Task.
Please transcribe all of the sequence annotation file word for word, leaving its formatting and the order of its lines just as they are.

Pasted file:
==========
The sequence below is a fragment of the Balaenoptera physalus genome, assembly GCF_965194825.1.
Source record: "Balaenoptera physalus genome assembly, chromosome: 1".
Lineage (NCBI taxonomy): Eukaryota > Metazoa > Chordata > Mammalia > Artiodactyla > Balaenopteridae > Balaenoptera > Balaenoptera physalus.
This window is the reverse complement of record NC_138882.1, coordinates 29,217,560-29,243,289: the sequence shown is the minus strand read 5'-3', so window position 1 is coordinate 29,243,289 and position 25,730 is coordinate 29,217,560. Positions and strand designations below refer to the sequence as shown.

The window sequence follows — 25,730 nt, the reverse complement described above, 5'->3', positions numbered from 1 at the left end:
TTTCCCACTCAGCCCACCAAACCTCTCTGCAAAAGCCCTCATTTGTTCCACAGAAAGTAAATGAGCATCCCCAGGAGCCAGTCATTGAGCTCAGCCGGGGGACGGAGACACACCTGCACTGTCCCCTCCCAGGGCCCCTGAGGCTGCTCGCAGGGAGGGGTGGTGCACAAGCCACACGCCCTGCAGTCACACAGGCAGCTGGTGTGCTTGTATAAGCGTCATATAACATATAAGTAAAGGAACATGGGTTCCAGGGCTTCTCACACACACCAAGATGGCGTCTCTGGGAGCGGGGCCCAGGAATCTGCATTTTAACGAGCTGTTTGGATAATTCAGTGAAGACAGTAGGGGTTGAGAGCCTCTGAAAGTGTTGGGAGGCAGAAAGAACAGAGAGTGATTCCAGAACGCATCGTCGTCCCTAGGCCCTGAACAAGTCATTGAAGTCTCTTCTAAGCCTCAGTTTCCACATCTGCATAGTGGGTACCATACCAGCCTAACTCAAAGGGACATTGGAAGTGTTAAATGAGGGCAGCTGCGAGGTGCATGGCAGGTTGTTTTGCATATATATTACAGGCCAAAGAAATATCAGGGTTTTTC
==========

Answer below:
The sequence below is a fragment of the Balaenoptera physalus genome, assembly GCF_965194825.1.
Source record: "Balaenoptera physalus genome assembly, chromosome: 1".
Lineage (NCBI taxonomy): Eukaryota > Metazoa > Chordata > Mammalia > Artiodactyla > Balaenopteridae > Balaenoptera > Balaenoptera physalus.
This window is the reverse complement of record NC_138882.1, coordinates 29,217,560-29,243,289: the sequence shown is the minus strand read 5'-3', so window position 1 is coordinate 29,243,289 and position 25,730 is coordinate 29,217,560. Positions and strand designations below refer to the sequence as shown.

The window sequence follows — 25,730 nt, the reverse complement described above, 5'->3', positions numbered from 1 at the left end:
TTTCCCACTCAGCCCACCAAACCTCTCTGCAAAAGCCCTCATTTGTTCCACAGAAAGTAAATGAGCATCCCCAGGAGCCAGTCATTGAGCTCAGCCGGGGGACGGAGACACACCTGCACTGTCCCCTCCCAGGGCCCCTGAGGCTGCTCGCAGGGAGGGGTGGTGCACAAGCCACACGCCCTGCAGTCACACAGGCAGCTGGTGTGCTTGTATAAGCGTCATATAACATATAAGTAAAGGAACATGGGTTCCAGGGCTTCTCACACACACCAAGATGGCGTCTCTGGGAGCGGGGCCCAGGAATCTGCATTTTAACGAGCTGTTTGGATAATTCAGTGAAGACAGTAGGGGTTGAGAGCCTCTGAAAGTGTTGGGAGGCAGAAAGAACAGAGAGTGATTCCAGAACGCATCGTCGTCCCTAGGCCCTGAACAAGTCATTGAAGTCTCTTCTAAGCCTCAGTTTCCACATCTGCATAGTGGGTACCATACCAGCCTAACTCAAAGGGACATTGGAAGTGTTAAATGAGGGCAGCTGCGAGGTGCATGGCAGGTTGTTTTGCATATATATTACAGGCCAAAGAAATATCAGGGTTTTTC